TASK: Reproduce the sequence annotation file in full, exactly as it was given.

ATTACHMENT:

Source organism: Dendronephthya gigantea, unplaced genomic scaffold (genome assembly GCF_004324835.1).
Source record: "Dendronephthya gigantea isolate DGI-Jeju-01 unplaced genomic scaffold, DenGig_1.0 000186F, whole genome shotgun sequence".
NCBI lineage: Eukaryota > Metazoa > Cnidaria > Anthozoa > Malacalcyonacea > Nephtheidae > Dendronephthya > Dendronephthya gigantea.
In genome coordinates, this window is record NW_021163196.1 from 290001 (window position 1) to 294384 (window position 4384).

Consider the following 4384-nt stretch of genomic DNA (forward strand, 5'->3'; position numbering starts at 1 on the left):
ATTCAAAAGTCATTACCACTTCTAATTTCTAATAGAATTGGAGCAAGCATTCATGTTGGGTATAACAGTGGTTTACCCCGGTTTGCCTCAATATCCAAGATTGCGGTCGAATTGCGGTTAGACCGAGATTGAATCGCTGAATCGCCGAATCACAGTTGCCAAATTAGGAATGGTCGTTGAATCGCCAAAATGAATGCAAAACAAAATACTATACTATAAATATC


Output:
Source organism: Dendronephthya gigantea, unplaced genomic scaffold (genome assembly GCF_004324835.1).
Source record: "Dendronephthya gigantea isolate DGI-Jeju-01 unplaced genomic scaffold, DenGig_1.0 000186F, whole genome shotgun sequence".
NCBI lineage: Eukaryota > Metazoa > Cnidaria > Anthozoa > Malacalcyonacea > Nephtheidae > Dendronephthya > Dendronephthya gigantea.
In genome coordinates, this window is record NW_021163196.1 from 290001 (window position 1) to 294384 (window position 4384).

Consider the following 4384-nt stretch of genomic DNA (forward strand, 5'->3'; position numbering starts at 1 on the left):
ATTCAAAAGTCATTACCACTTCTAATTTCTAATAGAATTGGAGCAAGCATTCATGTTGGGTATAACAGTGGTTTACCCCGGTTTGCCTCAATATCCAAGATTGCGGTCGAATTGCGGTTAGACCGAGATTGAATCGCTGAATCGCCGAATCACAGTTGCCAAATTAGGAATGGTCGTTGAATCGCCAAAATGAATGCAAAACAAAATACTATACTATAAATATC